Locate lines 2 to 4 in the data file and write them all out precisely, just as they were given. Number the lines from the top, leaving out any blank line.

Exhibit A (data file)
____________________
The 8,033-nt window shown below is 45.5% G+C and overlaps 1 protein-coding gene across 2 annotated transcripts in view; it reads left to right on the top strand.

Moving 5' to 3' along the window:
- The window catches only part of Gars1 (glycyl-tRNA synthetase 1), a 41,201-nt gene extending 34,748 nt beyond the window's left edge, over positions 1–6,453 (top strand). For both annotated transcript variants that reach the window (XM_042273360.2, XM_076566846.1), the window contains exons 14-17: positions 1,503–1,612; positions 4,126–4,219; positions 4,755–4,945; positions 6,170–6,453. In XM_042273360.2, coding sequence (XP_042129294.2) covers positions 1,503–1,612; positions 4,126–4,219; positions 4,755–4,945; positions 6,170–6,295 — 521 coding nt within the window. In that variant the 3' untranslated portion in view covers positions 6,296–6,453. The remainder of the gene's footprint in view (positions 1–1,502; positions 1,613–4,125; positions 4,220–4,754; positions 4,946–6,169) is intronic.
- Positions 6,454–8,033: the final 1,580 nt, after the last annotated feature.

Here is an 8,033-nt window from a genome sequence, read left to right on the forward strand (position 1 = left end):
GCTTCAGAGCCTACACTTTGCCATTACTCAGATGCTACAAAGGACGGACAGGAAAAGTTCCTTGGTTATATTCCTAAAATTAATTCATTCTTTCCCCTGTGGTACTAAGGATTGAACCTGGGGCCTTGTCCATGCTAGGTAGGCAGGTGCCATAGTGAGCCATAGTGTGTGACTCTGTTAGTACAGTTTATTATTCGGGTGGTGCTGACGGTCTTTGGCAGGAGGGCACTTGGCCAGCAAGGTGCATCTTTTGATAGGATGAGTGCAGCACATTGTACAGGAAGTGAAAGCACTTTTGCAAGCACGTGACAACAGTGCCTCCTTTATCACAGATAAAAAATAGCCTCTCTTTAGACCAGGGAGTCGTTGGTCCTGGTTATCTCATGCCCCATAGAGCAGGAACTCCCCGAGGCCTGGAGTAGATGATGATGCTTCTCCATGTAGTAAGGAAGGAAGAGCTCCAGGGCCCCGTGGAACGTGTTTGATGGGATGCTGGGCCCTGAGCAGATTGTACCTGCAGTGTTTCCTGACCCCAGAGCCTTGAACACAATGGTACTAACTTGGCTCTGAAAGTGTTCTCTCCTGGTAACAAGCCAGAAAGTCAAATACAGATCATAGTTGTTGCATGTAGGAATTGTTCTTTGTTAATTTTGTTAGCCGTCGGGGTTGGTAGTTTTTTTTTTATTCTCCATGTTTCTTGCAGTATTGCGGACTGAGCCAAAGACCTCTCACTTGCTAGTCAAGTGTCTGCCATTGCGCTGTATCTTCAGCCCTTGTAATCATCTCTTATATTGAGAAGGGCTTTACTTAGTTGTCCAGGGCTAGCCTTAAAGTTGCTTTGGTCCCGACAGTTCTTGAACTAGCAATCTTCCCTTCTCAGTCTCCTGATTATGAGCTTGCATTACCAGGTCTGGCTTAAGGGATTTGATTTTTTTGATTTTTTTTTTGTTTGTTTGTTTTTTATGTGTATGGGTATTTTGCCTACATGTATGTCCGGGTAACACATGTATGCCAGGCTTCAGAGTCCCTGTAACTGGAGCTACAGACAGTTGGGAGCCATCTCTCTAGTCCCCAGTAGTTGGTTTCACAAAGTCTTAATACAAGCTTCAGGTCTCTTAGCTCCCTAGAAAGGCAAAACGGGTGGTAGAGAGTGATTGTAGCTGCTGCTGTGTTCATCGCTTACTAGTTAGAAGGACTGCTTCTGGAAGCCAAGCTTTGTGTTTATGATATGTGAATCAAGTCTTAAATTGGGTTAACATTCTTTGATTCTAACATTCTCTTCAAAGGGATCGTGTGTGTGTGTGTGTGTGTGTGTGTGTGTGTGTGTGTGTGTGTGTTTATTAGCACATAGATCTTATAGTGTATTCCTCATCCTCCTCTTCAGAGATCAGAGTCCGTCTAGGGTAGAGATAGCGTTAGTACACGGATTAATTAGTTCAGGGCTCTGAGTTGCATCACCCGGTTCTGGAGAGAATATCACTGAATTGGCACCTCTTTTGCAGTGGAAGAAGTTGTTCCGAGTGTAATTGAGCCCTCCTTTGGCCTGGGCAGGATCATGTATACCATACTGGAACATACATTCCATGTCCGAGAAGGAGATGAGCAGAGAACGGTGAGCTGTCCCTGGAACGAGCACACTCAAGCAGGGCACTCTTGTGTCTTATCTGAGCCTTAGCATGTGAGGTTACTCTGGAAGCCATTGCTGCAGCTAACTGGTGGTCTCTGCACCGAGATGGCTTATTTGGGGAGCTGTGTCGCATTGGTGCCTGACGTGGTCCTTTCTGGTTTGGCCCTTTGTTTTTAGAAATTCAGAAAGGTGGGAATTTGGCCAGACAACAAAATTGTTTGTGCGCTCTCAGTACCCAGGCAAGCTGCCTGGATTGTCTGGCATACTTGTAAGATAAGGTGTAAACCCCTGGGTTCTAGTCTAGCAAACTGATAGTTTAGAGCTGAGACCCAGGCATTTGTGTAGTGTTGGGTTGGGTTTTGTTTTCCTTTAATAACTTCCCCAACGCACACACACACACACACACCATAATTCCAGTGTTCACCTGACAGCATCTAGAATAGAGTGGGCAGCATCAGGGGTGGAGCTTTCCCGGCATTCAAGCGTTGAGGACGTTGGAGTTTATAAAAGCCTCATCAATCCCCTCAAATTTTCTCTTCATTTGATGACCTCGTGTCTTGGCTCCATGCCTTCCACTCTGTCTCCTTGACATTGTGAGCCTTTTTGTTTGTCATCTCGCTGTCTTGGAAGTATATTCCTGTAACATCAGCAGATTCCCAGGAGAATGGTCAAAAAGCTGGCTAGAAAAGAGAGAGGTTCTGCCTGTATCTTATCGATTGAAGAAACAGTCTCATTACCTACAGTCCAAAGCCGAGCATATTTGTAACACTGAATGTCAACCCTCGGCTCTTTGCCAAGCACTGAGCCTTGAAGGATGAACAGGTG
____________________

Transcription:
Moving 5' to 3' along the window:
- The window catches only part of Gars1 (glycyl-tRNA synthetase 1), a 41,201-nt gene extending 34,748 nt beyond the window's left edge, over positions 1–6,453 (top strand). For both annotated transcript variants that reach the window (XM_042273360.2, XM_076566846.1), the window contains exons 14-17: positions 1,503–1,612; positions 4,126–4,219; positions 4,755–4,945; positions 6,170–6,453. In XM_042273360.2, coding sequence (XP_042129294.2) covers positions 1,503–1,612; positions 4,126–4,219; positions 4,755–4,945; positions 6,170–6,295 — 521 coding nt within the window. In that variant the 3' untranslated portion in view covers positions 6,296–6,453. The remainder of the gene's footprint in view (positions 1–1,502; positions 1,613–4,125; positions 4,220–4,754; positions 4,946–6,169) is intronic.
- Positions 6,454–8,033: the final 1,580 nt, after the last annotated feature.